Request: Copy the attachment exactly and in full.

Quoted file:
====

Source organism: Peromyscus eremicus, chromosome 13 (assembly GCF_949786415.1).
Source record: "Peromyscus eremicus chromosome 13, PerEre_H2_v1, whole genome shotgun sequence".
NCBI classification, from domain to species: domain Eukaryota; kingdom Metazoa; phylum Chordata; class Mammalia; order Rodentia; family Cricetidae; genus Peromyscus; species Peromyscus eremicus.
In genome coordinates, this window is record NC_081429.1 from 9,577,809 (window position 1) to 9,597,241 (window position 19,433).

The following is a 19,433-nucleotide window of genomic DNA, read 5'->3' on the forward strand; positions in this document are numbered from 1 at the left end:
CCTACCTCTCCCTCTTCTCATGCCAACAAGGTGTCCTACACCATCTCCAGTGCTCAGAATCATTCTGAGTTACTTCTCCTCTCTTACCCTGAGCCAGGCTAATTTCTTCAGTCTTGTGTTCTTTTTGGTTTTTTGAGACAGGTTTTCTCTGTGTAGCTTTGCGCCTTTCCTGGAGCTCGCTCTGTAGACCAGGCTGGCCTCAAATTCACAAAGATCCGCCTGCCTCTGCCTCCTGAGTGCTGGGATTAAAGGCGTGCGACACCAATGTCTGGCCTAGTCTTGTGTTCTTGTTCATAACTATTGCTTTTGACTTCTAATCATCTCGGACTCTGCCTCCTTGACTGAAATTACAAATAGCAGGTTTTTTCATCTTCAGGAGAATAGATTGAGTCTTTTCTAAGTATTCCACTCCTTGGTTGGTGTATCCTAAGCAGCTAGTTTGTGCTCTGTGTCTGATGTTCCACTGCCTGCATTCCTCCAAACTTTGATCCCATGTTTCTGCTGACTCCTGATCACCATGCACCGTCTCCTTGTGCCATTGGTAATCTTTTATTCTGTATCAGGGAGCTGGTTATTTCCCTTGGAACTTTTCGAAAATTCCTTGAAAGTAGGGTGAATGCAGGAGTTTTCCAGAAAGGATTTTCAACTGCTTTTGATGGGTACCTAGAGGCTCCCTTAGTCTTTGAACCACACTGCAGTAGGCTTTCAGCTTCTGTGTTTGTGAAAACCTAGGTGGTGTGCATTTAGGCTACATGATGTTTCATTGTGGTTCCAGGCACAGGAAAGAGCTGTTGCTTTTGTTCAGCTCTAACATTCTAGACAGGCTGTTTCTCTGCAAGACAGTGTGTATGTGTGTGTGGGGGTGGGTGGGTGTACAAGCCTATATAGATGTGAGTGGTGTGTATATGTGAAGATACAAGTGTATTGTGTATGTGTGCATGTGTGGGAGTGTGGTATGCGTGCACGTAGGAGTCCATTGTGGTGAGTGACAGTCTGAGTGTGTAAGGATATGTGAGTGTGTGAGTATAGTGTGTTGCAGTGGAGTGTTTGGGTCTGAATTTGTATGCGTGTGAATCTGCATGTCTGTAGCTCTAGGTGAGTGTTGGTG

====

Source organism: Peromyscus eremicus, chromosome 13 (assembly GCF_949786415.1).
Source record: "Peromyscus eremicus chromosome 13, PerEre_H2_v1, whole genome shotgun sequence".
NCBI classification, from domain to species: domain Eukaryota; kingdom Metazoa; phylum Chordata; class Mammalia; order Rodentia; family Cricetidae; genus Peromyscus; species Peromyscus eremicus.
In genome coordinates, this window is record NC_081429.1 from 9,577,809 (window position 1) to 9,597,241 (window position 19,433).

The following is a 19,433-nucleotide window of genomic DNA, read 5'->3' on the forward strand; positions in this document are numbered from 1 at the left end:
CCTACCTCTCCCTCTTCTCATGCCAACAAGGTGTCCTACACCATCTCCAGTGCTCAGAATCATTCTGAGTTACTTCTCCTCTCTTACCCTGAGCCAGGCTAATTTCTTCAGTCTTGTGTTCTTTTTGGTTTTTTGAGACAGGTTTTCTCTGTGTAGCTTTGCGCCTTTCCTGGAGCTCGCTCTGTAGACCAGGCTGGCCTCAAATTCACAAAGATCCGCCTGCCTCTGCCTCCTGAGTGCTGGGATTAAAGGCGTGCGACACCAATGTCTGGCCTAGTCTTGTGTTCTTGTTCATAACTATTGCTTTTGACTTCTAATCATCTCGGACTCTGCCTCCTTGACTGAAATTACAAATAGCAGGTTTTTTCATCTTCAGGAGAATAGATTGAGTCTTTTCTAAGTATTCCACTCCTTGGTTGGTGTATCCTAAGCAGCTAGTTTGTGCTCTGTGTCTGATGTTCCACTGCCTGCATTCCTCCAAACTTTGATCCCATGTTTCTGCTGACTCCTGATCACCATGCACCGTCTCCTTGTGCCATTGGTAATCTTTTATTCTGTATCAGGGAGCTGGTTATTTCCCTTGGAACTTTTCGAAAATTCCTTGAAAGTAGGGTGAATGCAGGAGTTTTCCAGAAAGGATTTTCAACTGCTTTTGATGGGTACCTAGAGGCTCCCTTAGTCTTTGAACCACACTGCAGTAGGCTTTCAGCTTCTGTGTTTGTGAAAACCTAGGTGGTGTGCATTTAGGCTACATGATGTTTCATTGTGGTTCCAGGCACAGGAAAGAGCTGTTGCTTTTGTTCAGCTCTAACATTCTAGACAGGCTGTTTCTCTGCAAGACAGTGTGTATGTGTGTGTGGGGGTGGGTGGGTGTACAAGCCTATATAGATGTGAGTGGTGTGTATATGTGAAGATACAAGTGTATTGTGTATGTGTGCATGTGTGGGAGTGTGGTATGCGTGCACGTAGGAGTCCATTGTGGTGAGTGACAGTCTGAGTGTGTAAGGATATGTGAGTGTGTGAGTATAGTGTGTTGCAGTGGAGTGTTTGGGTCTGAATTTGTATGCGTGTGAATCTGCATGTCTGTAGCTCTAGGTGAGTGTTGGTG